According to the federal Bureau of Justice Statistics, it costs federal, state and local governments $80 billion a year to incarcerate criminals. In this state, it’s about $66,000 per year to keep a person locked up in a state or county facility.
A study by Washington University in St. Louis, suggests that national number jumps to $1 trillion when societal costs like broken families, employment issues and the cost of social service programs are factored in.
The ONDCP found half of all those incarcerated are drug addicts or alcoholics.
What makes an addict is an ongoing debate. Is it a disease, as defined by the American Medical Association or is it the result of bad choices that eventually leads to a physical addiction? In the end, most agree, the argument is moot. The cycle of active addiction and the costs associated with drug and alcohol abuse is black and white.
Breaking the cycle
“I’ve been in and out of jail since 1995. I’ve heard about this program before but this time around I’m coming to terms with drugs,” said an inmate named Nathan. “I’ve been in recovery before, and I figured this time around I would participate and I would have some clean time when I get out instead of just jail time.”
In a very real sense, the program is rehabilitative rather than punitive, which is especially important given the fact the inmates will spend at most a year in county jail before being released back into society.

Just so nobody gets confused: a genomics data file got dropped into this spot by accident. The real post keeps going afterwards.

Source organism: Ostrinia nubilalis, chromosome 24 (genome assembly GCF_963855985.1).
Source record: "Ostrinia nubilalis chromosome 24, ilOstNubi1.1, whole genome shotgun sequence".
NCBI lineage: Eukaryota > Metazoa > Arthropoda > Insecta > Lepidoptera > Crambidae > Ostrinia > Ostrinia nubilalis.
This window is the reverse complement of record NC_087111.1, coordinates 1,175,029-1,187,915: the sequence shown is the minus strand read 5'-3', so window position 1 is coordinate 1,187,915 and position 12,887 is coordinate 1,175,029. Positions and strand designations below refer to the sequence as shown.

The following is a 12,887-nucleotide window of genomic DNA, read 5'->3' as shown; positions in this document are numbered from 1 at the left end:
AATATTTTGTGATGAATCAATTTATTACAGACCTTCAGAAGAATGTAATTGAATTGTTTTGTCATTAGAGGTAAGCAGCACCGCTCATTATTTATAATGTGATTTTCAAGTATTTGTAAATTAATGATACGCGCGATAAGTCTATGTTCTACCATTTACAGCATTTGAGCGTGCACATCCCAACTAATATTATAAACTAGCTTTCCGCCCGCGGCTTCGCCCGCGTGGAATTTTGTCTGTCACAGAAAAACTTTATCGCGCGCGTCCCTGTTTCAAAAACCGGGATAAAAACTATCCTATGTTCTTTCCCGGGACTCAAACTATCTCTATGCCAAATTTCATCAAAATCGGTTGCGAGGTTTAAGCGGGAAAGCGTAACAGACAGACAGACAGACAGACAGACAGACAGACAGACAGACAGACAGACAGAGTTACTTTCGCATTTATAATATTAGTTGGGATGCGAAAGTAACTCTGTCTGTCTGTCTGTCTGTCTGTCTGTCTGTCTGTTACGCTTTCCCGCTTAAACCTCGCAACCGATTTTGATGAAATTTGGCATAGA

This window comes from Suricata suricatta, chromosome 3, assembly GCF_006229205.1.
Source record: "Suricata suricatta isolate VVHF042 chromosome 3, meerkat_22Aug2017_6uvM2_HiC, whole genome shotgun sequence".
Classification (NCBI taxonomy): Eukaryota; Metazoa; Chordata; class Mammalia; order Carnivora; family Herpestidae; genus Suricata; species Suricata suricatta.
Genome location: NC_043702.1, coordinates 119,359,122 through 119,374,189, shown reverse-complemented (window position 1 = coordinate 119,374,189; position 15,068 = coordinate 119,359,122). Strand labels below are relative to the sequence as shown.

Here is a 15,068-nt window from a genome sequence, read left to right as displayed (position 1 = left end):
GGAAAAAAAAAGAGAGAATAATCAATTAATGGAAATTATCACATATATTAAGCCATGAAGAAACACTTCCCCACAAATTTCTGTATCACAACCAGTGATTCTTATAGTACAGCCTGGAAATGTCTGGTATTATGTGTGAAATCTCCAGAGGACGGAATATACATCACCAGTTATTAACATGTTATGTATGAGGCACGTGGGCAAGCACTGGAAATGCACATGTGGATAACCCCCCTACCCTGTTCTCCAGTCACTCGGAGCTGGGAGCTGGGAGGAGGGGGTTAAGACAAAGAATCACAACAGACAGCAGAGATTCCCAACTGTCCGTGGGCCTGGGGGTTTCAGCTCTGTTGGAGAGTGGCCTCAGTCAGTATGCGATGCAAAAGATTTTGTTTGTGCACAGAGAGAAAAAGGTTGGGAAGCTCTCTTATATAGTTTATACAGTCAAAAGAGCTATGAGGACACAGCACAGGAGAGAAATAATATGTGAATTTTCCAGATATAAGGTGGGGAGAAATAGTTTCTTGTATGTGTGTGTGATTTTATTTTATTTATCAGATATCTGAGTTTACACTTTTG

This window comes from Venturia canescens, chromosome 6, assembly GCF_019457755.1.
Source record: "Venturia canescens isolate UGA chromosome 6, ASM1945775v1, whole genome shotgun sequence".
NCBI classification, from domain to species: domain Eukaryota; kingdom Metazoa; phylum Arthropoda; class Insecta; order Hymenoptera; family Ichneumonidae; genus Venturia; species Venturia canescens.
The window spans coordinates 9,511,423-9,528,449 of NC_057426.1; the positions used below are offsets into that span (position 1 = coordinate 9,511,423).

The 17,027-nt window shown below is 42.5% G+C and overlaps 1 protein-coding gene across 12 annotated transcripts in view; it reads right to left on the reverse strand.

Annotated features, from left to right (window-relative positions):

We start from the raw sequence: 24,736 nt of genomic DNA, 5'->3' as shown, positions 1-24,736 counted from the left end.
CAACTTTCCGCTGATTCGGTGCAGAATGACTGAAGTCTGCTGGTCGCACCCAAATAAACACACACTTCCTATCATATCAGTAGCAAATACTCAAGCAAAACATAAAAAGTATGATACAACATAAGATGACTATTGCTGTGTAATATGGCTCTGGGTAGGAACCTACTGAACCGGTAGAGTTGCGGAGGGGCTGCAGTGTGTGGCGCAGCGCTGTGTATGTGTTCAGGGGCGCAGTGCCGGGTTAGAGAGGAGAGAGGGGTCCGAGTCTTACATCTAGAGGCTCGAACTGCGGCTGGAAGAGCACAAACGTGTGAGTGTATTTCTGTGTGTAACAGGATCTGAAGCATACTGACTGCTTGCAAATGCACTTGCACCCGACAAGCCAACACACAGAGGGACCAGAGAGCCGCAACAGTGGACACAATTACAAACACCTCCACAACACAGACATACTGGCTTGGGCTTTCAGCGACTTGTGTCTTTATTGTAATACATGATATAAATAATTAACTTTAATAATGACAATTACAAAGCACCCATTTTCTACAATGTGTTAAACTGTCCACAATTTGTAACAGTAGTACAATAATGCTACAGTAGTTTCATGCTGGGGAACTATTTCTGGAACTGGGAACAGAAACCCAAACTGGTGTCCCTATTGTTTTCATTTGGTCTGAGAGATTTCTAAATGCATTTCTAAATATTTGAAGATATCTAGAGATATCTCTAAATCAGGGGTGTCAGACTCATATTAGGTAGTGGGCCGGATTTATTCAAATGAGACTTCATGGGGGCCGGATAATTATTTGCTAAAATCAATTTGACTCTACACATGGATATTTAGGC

“We can have them return after just having done jail time, or we can return them with a sense of purpose, or renewed sense of purpose, and address those areas of deficiency that got them involved in the criminal justice system and subsequently incarcerated,” said Theron Rockwell, director of programs for the Albany County Jail.
“We are re-training them to be people,” said Kerry Thompson, chief deputy at the Albany County Jail.
The desire to break the cycle was a common, passionate theme among the inmates as they sat in a semi-circle dressed in orange hospital-type pants and gray SHARP T-shirts. That is what the program, and how it is structured, is designed to do as it prepares them for a clean and sober life on the outside.
“People say jail is an end but here, in this program, jail is a beginning,” Mike said. “It makes things easier when you come out of jail. Life can hit you fast with bills and family and other things coming at you. Without recovery you are not going to be good at any of those things.
“Here, we are safe. There are no drugs and no booze. We are safe in here. But out there, and with our free will, we can do what we want and that’s when the real test begins.”